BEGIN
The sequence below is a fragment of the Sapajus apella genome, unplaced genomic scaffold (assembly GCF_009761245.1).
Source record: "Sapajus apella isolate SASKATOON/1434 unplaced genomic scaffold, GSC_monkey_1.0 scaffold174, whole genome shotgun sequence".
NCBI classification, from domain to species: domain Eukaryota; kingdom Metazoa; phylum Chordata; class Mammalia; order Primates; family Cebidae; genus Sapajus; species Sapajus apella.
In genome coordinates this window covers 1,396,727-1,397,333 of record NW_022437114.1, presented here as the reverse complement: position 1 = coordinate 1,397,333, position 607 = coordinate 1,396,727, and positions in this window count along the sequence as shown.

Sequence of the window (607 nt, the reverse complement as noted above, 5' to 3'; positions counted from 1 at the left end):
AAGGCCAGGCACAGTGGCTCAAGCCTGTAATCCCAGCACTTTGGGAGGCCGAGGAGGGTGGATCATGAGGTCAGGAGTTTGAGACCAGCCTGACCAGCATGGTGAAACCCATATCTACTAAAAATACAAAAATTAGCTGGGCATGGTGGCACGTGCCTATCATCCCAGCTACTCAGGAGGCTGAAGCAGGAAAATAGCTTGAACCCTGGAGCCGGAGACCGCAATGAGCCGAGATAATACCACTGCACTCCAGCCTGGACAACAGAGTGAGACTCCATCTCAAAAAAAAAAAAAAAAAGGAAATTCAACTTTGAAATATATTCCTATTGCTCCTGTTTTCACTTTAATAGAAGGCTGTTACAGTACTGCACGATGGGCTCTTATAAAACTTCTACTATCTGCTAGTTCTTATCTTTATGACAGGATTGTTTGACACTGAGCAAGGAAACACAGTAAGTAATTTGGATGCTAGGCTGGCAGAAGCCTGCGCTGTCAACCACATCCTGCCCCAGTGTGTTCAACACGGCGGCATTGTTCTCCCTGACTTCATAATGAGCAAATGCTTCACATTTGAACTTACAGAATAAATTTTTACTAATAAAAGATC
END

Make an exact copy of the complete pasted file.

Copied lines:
The sequence below is a fragment of the Sapajus apella genome, unplaced genomic scaffold (assembly GCF_009761245.1).
Source record: "Sapajus apella isolate SASKATOON/1434 unplaced genomic scaffold, GSC_monkey_1.0 scaffold174, whole genome shotgun sequence".
NCBI classification, from domain to species: domain Eukaryota; kingdom Metazoa; phylum Chordata; class Mammalia; order Primates; family Cebidae; genus Sapajus; species Sapajus apella.
In genome coordinates this window covers 1,396,727-1,397,333 of record NW_022437114.1, presented here as the reverse complement: position 1 = coordinate 1,397,333, position 607 = coordinate 1,396,727, and positions in this window count along the sequence as shown.

Sequence of the window (607 nt, the reverse complement as noted above, 5' to 3'; positions counted from 1 at the left end):
AAGGCCAGGCACAGTGGCTCAAGCCTGTAATCCCAGCACTTTGGGAGGCCGAGGAGGGTGGATCATGAGGTCAGGAGTTTGAGACCAGCCTGACCAGCATGGTGAAACCCATATCTACTAAAAATACAAAAATTAGCTGGGCATGGTGGCACGTGCCTATCATCCCAGCTACTCAGGAGGCTGAAGCAGGAAAATAGCTTGAACCCTGGAGCCGGAGACCGCAATGAGCCGAGATAATACCACTGCACTCCAGCCTGGACAACAGAGTGAGACTCCATCTCAAAAAAAAAAAAAAAAAGGAAATTCAACTTTGAAATATATTCCTATTGCTCCTGTTTTCACTTTAATAGAAGGCTGTTACAGTACTGCACGATGGGCTCTTATAAAACTTCTACTATCTGCTAGTTCTTATCTTTATGACAGGATTGTTTGACACTGAGCAAGGAAACACAGTAAGTAATTTGGATGCTAGGCTGGCAGAAGCCTGCGCTGTCAACCACATCCTGCCCCAGTGTGTTCAACACGGCGGCATTGTTCTCCCTGACTTCATAATGAGCAAATGCTTCACATTTGAACTTACAGAATAAATTTTTACTAATAAAAGATC